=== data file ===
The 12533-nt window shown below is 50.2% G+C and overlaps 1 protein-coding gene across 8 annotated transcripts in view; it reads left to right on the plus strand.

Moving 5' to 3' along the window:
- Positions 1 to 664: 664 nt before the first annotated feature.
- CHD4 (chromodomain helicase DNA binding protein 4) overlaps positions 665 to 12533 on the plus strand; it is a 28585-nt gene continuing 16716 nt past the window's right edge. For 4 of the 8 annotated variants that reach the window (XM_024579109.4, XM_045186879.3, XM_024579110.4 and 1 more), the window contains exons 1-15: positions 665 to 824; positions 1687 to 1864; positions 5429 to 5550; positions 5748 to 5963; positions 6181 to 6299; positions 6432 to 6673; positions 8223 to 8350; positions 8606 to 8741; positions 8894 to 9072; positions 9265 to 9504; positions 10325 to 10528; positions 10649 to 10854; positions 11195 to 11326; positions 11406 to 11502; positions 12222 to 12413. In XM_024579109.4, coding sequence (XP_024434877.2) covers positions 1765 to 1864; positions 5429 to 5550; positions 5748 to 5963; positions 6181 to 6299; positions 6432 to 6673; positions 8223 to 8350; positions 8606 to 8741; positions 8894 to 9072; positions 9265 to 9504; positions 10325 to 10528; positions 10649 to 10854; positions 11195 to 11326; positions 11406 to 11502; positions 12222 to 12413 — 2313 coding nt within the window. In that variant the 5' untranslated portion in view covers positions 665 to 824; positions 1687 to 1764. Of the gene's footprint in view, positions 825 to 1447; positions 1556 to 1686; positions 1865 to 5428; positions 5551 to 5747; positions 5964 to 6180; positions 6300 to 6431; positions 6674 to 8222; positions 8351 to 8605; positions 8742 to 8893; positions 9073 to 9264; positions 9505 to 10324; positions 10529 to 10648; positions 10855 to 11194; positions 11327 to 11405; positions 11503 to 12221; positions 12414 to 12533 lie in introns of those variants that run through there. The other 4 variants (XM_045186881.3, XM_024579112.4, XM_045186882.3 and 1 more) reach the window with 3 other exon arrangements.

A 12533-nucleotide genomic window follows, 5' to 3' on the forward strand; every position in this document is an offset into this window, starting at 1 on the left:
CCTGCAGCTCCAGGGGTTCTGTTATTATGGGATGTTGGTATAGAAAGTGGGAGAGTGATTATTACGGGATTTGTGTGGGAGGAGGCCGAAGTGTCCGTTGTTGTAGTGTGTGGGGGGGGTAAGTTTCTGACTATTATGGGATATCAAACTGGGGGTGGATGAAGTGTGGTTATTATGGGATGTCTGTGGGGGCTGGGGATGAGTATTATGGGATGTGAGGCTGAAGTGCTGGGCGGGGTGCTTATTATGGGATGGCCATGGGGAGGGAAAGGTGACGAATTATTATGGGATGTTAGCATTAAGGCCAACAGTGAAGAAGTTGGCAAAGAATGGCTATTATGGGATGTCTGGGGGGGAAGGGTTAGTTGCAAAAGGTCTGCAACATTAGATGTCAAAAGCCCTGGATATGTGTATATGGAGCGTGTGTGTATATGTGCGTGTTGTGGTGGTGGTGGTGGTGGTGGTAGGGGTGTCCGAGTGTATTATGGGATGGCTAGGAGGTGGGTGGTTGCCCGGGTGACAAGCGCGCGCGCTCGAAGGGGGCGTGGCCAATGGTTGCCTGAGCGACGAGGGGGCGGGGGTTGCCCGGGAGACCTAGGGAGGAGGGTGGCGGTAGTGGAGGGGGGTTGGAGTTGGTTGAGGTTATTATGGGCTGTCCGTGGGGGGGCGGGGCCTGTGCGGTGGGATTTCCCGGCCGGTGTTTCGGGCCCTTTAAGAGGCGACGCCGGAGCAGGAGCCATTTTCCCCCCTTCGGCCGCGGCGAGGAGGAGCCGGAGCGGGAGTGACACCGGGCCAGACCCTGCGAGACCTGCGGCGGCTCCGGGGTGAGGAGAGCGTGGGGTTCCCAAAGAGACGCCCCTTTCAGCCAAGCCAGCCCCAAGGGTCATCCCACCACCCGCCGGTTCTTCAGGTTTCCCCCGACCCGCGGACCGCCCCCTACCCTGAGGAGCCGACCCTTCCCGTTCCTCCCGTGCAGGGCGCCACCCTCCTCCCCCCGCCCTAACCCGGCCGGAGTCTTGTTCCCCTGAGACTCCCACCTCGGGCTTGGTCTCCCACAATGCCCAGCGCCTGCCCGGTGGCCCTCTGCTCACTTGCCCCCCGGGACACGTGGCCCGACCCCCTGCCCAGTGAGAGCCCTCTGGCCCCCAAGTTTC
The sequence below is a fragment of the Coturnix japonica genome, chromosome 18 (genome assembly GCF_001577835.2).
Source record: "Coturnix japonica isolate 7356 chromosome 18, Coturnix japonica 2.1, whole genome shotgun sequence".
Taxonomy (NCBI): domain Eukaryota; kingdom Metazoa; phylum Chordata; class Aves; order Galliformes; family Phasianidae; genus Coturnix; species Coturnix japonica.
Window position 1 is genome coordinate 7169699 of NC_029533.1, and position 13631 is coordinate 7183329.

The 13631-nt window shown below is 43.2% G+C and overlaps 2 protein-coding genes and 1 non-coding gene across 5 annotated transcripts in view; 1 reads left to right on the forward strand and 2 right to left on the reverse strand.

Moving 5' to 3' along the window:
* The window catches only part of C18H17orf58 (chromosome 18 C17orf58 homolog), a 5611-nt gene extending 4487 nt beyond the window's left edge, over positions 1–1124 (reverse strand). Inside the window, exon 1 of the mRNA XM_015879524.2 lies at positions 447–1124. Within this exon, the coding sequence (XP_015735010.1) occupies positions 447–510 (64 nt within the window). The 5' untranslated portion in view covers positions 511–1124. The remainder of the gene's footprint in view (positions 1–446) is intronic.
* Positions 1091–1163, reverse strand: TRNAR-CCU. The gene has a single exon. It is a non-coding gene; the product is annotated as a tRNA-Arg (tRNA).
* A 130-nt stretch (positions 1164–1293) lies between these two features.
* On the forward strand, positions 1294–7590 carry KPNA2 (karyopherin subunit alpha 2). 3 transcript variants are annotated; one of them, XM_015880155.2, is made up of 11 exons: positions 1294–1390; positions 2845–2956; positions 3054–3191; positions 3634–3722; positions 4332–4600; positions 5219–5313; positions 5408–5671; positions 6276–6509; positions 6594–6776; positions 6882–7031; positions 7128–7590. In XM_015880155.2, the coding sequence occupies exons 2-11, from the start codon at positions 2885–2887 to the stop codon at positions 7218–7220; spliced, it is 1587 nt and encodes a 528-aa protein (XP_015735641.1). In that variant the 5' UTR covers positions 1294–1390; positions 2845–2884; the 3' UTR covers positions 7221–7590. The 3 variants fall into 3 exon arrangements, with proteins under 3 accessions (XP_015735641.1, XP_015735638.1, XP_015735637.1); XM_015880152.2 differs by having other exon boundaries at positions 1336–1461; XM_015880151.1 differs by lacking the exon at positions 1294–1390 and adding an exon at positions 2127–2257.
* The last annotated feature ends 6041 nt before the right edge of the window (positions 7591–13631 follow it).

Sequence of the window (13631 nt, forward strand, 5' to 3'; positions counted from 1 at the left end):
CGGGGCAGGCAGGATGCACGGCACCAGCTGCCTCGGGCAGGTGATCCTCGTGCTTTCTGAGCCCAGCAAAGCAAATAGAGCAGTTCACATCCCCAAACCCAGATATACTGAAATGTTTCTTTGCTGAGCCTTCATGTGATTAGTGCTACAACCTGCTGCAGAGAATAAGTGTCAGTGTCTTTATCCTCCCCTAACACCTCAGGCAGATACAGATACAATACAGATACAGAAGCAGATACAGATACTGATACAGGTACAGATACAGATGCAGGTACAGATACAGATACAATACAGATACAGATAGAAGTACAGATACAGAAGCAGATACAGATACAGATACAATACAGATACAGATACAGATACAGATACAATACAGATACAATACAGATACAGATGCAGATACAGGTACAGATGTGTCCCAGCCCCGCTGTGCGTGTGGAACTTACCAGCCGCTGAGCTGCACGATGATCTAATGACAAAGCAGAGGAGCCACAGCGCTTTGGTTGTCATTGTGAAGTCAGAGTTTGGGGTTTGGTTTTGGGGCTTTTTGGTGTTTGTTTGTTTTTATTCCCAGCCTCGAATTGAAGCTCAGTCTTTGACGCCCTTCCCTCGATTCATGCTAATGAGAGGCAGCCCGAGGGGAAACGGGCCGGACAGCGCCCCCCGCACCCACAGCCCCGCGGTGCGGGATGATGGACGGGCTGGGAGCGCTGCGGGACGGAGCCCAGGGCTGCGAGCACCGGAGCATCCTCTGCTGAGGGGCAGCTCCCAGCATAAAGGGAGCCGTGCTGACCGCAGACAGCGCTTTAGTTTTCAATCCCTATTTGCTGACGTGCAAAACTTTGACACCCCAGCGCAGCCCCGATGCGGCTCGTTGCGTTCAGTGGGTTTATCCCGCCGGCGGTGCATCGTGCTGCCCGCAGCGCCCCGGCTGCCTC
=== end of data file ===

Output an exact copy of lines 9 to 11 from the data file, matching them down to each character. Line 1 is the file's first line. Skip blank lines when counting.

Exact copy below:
Taxonomy (NCBI): domain Eukaryota; kingdom Metazoa; phylum Chordata; class Aves; order Galliformes; family Phasianidae; genus Coturnix; species Coturnix japonica.
Window position 1 is genome coordinate 7169699 of NC_029533.1, and position 13631 is coordinate 7183329.

The 13631-nt window shown below is 43.2% G+C and overlaps 2 protein-coding genes and 1 non-coding gene across 5 annotated transcripts in view; 1 reads left to right on the forward strand and 2 right to left on the reverse strand.